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On the suitability of capacitive resistivity imaging (CRI) for permafrost monitoring

Uhlemann, Sebastian. 2012 On the suitability of capacitive resistivity imaging (CRI) for permafrost monitoring. ETH Zürich, Department of Earth Sciences, Institute of Geophysics, Masters Thesis, 86pp.

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Abstract/Summary

Permafrost covers about 24% of the exposed land in the northern hemisphere and is abundant in various regions in Europe, mainly as mountain permafrost. This type is very sensitive to climate warming, because its temperature is only marginally below the freezing point. In recent years permafrost degradation frequently caused large rockfall events, which represent a fatal danger for the population in the alpine regions. Therefore, modelling and monitoring of permafrost is becoming a focus of several research groups. This thesis investigates the suitability of capacitive resistivity imaging (CRI) for obtaining supporting information for the different areas of permafrost research, in terms of subsurface characterisation and estimation of temperatures; there is a strong relationship between resistivity and temperature, especially for values below the freezing point. For this purpose numerical simulations of a quasi-static quadrupole over a homogeneous halfspace and a finite rock sample are carried out and intensive laboratory studies on a Tuffeau chalk sample are made. The numerical simulations indicate that dipole combinations employing small dipole separations are prone to error, because the electrodes cannot be considered as point poles and geometric effects become important for small separations. Moreover, the results indicate a higher sensitivity of the imaginary part of the complex transfer impedance to the geometric configuration of the quadrupole than the real part shows. Therefore, the experimental use of the imaginary part is limited to be only qualitative. It is shown, that these results are in accord with previous theoretical estimations. By comparison, the real parts of the complex transfer impedance obtained from numerical simulations and experimental work are found to be consistent, supporting the validity of both estimates. This highlights the benefits of numerical simulations in the evaluation of the properties of the experimental setup. To study the effects of changing sample conditions on the performance of the CRI system, the laboratory sample was exposed to two freezing cycles. The results indicate the suitability of CRI for laboratory studies on permafrost samples, but also reveal problems in the experimental setup. A comparison of apparent resistivities derived from CRI and electrical resistivity tomography (ERT) showed a good accordance, but a resistivity-dependent offset was observed. Nevertheless, large reciprocal errors of CRI and ERT data sets throughout the experiments were found. Possible explanations were given for these errors. The obtained resistivity-temperature relationship showed a common observation: at positive temperatures, resistivity changed linearly with changing temperatures, whereas below the freezing point, strongly increasing resistivities were found. The reciprocal datasets were inverted and resistivity models of the sample obtained. These models showed a high resolution of the resistivity structure of the Tuffeau chalk. By using a derived calibration curve, the resistivity models were transformed into temperature models, which showed a high accuracy below the freezing point; other factors dominate the resistivity above the freezing point. The presented results proved the suitability of CRI for permafrost monitoring, since they showed the possibility to obtain high resolution images of the resistivity distribution of the chalk sample in a steady and transient manner.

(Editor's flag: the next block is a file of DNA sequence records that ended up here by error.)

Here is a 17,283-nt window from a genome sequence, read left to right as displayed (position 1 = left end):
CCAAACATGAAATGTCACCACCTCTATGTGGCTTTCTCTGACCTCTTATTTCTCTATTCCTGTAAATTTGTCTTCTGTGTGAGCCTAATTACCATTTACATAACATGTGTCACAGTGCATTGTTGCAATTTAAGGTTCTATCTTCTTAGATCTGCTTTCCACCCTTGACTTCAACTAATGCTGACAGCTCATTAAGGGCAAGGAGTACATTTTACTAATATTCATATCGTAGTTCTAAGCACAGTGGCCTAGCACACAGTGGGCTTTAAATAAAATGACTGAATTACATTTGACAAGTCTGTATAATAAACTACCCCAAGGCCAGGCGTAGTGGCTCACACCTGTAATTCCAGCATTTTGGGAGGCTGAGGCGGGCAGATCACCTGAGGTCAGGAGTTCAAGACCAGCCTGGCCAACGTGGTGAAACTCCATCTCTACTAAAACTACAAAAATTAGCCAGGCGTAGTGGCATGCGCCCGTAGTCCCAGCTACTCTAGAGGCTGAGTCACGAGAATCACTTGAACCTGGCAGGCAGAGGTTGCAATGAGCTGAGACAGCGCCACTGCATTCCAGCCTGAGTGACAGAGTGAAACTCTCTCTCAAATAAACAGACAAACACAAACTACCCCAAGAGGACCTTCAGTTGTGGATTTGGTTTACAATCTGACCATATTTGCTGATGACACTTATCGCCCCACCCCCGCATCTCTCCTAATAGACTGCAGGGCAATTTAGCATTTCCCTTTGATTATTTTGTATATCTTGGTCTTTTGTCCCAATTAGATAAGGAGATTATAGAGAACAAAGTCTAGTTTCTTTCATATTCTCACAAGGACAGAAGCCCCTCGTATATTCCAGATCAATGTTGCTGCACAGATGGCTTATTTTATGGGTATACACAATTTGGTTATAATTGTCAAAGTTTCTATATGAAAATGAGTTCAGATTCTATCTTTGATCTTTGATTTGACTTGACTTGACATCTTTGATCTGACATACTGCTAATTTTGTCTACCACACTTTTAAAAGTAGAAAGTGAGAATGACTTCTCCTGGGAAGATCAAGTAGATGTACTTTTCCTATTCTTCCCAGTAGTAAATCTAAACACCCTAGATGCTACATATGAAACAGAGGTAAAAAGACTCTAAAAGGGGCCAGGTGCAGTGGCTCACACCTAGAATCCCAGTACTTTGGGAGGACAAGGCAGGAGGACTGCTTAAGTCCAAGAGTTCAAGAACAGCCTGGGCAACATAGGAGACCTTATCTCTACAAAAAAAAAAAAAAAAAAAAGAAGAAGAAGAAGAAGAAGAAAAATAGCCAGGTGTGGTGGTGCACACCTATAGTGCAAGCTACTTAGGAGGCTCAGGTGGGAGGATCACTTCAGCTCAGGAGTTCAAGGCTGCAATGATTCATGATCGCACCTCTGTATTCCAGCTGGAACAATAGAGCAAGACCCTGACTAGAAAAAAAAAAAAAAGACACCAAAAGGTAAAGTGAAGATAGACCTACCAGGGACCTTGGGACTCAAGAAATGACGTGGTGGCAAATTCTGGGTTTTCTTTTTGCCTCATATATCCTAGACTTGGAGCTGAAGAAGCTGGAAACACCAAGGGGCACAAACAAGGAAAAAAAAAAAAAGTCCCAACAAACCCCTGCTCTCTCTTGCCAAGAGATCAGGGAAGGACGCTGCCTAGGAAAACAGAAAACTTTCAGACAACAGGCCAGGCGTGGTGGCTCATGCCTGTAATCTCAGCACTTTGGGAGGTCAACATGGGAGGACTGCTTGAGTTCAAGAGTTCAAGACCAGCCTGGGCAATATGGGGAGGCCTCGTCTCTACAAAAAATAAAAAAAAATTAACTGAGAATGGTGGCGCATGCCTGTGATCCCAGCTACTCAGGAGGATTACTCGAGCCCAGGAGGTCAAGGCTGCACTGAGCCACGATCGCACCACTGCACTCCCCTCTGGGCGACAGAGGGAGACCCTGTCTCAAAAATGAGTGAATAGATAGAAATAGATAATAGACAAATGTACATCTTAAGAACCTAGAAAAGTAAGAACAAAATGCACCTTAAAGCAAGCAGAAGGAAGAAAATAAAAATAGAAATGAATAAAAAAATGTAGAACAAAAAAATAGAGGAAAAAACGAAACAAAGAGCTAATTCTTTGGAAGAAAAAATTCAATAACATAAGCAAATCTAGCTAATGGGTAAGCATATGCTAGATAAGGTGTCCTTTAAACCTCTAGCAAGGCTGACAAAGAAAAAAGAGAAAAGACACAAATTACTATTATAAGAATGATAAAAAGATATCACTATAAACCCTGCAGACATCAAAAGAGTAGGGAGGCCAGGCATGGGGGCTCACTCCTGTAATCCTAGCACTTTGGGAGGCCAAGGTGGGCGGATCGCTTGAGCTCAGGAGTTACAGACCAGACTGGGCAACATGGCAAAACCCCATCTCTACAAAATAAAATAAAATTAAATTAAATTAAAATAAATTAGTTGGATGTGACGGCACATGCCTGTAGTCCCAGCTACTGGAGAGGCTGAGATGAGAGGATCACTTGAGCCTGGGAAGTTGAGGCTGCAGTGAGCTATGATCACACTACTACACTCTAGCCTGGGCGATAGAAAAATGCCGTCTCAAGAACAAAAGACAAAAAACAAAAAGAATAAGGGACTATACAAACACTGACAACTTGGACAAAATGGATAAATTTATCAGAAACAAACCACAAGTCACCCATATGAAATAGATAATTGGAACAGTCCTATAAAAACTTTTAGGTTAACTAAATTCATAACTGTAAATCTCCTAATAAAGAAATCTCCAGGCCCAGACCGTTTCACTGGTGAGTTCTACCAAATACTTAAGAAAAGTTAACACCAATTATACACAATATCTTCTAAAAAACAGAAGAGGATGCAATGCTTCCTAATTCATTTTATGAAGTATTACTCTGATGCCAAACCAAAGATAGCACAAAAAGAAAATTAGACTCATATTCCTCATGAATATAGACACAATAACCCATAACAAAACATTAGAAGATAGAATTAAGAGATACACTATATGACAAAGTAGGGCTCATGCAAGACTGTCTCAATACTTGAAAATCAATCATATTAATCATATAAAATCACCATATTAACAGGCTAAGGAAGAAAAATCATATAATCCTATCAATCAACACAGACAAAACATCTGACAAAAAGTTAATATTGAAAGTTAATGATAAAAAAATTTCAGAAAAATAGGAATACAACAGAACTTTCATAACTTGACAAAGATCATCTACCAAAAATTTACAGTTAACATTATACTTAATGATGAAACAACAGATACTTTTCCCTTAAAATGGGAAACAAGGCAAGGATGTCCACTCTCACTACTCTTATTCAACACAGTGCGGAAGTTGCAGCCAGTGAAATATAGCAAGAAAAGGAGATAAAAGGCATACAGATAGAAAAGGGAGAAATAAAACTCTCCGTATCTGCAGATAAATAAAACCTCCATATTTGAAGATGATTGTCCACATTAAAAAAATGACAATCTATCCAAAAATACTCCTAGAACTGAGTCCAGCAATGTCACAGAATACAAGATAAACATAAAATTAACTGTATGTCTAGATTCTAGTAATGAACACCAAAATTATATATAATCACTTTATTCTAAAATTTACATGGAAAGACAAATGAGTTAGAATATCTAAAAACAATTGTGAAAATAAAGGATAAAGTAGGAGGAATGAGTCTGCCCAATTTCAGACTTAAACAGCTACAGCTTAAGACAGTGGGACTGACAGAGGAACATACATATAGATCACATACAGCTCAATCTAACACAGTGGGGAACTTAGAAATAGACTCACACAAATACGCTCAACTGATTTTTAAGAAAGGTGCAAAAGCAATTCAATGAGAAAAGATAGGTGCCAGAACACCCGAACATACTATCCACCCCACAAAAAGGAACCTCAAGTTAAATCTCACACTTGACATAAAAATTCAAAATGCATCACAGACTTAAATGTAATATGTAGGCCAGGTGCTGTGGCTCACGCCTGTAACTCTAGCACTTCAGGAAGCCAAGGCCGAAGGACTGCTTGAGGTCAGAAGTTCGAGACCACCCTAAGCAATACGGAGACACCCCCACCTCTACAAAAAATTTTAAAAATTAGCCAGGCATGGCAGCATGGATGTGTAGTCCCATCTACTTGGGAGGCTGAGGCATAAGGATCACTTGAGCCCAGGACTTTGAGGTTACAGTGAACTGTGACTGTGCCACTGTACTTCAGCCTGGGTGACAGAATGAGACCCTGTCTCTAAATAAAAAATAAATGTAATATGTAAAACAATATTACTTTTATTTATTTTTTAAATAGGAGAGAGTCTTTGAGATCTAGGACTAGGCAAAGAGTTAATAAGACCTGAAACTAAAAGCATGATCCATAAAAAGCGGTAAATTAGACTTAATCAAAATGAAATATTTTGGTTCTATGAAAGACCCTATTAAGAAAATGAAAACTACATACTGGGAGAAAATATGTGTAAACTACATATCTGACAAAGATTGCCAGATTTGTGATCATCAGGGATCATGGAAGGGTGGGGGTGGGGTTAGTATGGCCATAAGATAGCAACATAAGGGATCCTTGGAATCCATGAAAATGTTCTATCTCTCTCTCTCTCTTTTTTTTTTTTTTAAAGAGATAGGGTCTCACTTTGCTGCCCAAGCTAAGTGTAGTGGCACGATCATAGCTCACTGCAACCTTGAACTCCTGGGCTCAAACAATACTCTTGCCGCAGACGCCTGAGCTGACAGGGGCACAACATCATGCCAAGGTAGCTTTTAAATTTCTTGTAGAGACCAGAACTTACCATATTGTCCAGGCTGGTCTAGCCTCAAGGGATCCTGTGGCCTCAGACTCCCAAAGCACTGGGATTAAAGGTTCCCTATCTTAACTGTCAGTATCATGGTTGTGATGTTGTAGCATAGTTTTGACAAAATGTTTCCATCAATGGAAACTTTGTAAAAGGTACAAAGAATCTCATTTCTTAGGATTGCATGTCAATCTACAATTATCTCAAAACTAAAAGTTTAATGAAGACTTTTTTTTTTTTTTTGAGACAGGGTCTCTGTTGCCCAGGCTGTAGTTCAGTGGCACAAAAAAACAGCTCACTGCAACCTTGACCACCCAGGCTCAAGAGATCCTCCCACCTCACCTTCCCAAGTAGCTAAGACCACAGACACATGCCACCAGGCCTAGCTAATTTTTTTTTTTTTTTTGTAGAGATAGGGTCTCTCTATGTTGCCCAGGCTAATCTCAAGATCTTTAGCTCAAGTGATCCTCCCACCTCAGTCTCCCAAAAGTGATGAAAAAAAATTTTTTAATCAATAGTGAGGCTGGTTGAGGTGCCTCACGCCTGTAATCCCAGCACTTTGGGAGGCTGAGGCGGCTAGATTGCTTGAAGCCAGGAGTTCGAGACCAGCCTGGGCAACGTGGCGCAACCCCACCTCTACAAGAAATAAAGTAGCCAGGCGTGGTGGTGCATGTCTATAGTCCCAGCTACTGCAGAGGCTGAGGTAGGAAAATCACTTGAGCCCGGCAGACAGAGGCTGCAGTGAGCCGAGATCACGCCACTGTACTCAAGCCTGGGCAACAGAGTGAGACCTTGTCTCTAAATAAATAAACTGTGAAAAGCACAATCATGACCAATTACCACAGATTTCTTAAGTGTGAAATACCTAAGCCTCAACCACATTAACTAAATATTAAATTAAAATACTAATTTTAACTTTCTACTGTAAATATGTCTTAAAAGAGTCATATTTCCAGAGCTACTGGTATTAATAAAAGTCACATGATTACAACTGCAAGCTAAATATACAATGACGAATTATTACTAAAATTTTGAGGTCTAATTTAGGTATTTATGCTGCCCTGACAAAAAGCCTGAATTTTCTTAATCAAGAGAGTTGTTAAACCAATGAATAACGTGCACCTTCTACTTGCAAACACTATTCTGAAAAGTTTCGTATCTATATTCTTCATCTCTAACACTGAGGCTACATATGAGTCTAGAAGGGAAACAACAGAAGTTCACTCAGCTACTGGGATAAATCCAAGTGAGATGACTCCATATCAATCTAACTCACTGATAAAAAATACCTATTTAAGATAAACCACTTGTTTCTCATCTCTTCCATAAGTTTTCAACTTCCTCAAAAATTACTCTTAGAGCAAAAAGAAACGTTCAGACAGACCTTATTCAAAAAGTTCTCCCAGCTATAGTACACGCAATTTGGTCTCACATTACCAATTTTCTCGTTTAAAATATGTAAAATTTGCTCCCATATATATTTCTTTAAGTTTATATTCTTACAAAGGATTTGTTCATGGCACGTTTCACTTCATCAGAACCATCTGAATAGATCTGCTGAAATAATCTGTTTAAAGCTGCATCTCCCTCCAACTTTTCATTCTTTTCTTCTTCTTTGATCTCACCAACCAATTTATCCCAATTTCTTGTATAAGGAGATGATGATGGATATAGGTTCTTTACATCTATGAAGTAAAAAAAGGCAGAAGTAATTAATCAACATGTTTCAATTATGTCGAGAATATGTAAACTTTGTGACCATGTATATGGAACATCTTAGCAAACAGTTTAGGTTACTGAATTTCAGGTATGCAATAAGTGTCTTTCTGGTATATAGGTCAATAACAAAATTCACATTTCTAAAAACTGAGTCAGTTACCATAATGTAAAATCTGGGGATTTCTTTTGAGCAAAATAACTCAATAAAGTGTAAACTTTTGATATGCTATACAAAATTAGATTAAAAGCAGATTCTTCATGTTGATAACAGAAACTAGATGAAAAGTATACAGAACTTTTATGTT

Item Type: Publication - Thesis (Masters)
NORA Subject Terms: Earth Sciences
Glaciology
Physics
Date made live: 19 May 2014 15:21 +0 (UTC)
URI: http://nora.nerc.ac.uk/id/eprint/500982

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